I practically skipped out of the Polytechnic, hugging the books to my chest as I walked back up the street to the hostel: here, in my arms, I had my reason for coming back to Greymouth, and after a few phone calls and a little persuasive conversation I had achieved my goal! As someone who hates approaching people to ask for things, I was quite proud of myself. I went straight into the dining room / lounge, flopped down on the couch, and proceeded to devour the first sixty pages of the first module. Oh, how I want to go home and study Samson now, matching everything up to the diagrams! (I also started correcting the grammar and spelling mistakes. I can't help it, it's compulsive...)

After a brief supermarket visit to pick up some soup, bread rolls, and canned beets for lunch, I spent the afternoon reading and updating my blogs for the Heaphy Track with photos; I now have pictures up for every day except the last one, and I'll try to get those up tomorrow. For the last part of the afternoon I went out and sat and read on the balcony of the hostel, and finally figured I had to blow off some of this excitement about my newest acquisitions to the only type of person who would understand: a fellow steam nut, Ron. I called him up and in the midst of our conversation about my adventures at Shantytown I remembered I have to make a list of some of the redneck Kiwi jokes I have heard ("Maori roast" as a euphemism for "fish and chips" being one of the more politically-incorrect ones).

While I was making dinner my cell phone beeped; it was Craig Campbell, the fireman I met yesterday, asking if I were free this evening. We met for a drink at Speight's Ale House, where we talked trains for about ninety minutes solid, and then he took me just up the road in his car to show me where some locomotives and coal tubs are eroding out of the side of the riverbank; in the 1930s and 1950s, old steam locomotives and the like were piled up against the side of the river to prevent the banks from eroding further and thus endangering the rail line. As it turns out, the river's course has changed, moving it closer to the bank, and while the rail line was moved to safety farther up the side of the mountain, the old "retaining wall" of locomotives and rail trucks has started to erode into the water. Craig told me in 2005 he watched several old locomotives being salvaged from the bottom of the river. He's been surrounded by steam trains his whole life; his dad worked for Mainline Steam, and now he (Mr Campbell) has started his own steam railway project up in Springfield (between Greymouth and Christchurch). We had a nice (if nerdy) evening together, and he said to give him a ring when I'm in Christchurch with my parents (where he lives) and we'll go out and look at Ferrymead Heritage Park's steam train.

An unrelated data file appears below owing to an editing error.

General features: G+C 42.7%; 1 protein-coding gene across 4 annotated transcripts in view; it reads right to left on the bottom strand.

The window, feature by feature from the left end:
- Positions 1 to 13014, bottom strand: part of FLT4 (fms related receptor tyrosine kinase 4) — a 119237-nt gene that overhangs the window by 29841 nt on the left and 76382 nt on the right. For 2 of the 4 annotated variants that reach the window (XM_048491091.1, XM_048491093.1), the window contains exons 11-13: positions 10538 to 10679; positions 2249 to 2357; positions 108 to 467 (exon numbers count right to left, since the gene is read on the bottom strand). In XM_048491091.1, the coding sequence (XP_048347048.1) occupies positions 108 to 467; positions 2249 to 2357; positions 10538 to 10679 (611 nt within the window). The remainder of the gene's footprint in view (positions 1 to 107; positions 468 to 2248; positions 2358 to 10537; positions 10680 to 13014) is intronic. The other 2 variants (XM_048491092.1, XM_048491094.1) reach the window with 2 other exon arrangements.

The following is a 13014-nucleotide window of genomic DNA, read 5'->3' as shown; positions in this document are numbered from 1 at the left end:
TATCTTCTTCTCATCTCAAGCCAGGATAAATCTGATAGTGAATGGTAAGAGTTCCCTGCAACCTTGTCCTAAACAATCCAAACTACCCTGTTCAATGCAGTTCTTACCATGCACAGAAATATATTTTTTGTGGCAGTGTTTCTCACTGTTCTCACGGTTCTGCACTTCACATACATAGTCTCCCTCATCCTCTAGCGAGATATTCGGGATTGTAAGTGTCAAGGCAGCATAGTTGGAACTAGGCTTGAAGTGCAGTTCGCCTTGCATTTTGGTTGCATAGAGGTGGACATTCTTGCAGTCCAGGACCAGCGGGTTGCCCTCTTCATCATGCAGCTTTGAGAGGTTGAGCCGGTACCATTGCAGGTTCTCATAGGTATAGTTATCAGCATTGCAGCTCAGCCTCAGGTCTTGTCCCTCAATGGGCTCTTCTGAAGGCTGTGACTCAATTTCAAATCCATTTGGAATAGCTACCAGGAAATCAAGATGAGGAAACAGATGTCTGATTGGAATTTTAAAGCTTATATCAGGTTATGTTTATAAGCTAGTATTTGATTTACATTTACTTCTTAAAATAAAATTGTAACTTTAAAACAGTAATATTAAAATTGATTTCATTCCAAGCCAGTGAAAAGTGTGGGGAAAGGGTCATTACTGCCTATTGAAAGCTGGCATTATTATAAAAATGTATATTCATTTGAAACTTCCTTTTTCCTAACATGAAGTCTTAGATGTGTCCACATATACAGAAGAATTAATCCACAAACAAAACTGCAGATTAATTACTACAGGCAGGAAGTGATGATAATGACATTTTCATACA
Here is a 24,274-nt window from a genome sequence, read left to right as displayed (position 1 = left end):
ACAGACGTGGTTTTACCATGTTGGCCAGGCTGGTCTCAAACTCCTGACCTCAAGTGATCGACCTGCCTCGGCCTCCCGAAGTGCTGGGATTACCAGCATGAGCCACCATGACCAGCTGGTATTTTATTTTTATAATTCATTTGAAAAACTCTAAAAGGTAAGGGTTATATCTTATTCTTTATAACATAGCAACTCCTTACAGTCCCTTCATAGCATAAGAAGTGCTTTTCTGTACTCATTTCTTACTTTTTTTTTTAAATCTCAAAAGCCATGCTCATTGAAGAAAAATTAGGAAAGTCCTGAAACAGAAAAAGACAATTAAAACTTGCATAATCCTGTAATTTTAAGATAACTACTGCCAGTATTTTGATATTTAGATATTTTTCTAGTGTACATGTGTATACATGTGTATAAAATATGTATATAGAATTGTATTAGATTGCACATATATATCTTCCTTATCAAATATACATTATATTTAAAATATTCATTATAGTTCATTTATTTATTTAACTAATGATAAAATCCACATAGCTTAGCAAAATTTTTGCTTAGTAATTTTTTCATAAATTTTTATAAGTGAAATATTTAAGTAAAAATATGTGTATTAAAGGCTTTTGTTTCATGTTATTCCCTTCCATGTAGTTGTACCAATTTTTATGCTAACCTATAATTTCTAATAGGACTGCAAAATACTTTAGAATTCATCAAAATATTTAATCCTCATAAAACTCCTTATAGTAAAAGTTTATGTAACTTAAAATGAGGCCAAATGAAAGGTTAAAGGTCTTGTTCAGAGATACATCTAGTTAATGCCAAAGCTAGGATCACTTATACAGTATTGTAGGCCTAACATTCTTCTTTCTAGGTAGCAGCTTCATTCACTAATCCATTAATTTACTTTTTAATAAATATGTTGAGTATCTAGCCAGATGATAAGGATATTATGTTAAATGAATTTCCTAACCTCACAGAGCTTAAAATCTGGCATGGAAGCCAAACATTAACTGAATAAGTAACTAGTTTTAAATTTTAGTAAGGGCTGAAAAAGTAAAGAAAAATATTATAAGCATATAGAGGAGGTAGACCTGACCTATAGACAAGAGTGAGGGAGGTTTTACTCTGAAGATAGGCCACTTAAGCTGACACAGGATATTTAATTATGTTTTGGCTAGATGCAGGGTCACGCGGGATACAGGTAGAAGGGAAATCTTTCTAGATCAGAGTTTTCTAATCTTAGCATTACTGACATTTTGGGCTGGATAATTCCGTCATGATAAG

Tomorrow I am off to Nelson; I will be staying at a backpacker's for a few days, and I just got an e-mail back from a WWOOFing host up in Nelson saying they can take me on Monday! And get this: they run a miniature world as well as their organic garden, where they do some model railroading. Things seem to be falling into place. :-) Night! (For some reason I feel like ending this entry with "All aboard!" instead. It really has been a day of trains.)


Wednesday, January 12, 2011

Steam School and Parents Ahoy!

I headed down to the i-Site this morning (New Zealand's equivalent of BC's Visitor Information Centres) and booked the shuttle bus to Shantytown (the "Shantytown Gold Express", it's called) for 9:30am. While there I overheard one of the i-Site employees talking to a man with a North American accent about sailing in Abel Tasman National Park. Seeing as I took a really neat catamaran cruise there, I told him all about my experience with Abel Tasman Sailing Adventures, and he was delighted, as it was exactly what he wanted to do. Turns out he is from Campbell River, and has friends that grew up on Bell-McKinnon Road! It's crazy what a small world this is sometimes (or maybe it's simply that a lot of people from BC come to New Zealand).

Trying to kill time until 9:30am, I was walking around downtown Greymouth and my cell phone rang; it was my mom, calling to tell my dad has gotten time off from work starting February 16th, and she was asking me what I had already planned for February so she could start looking at flights to New Zealand! I must say, now that it's actually going to happen I'm somewhat incredulous; my parents, who haven't travelled anywhere major since they took my brother and cousin and I to Disneyland in 1994, are going to fly down to the bottom of the world to travel in New Zealand.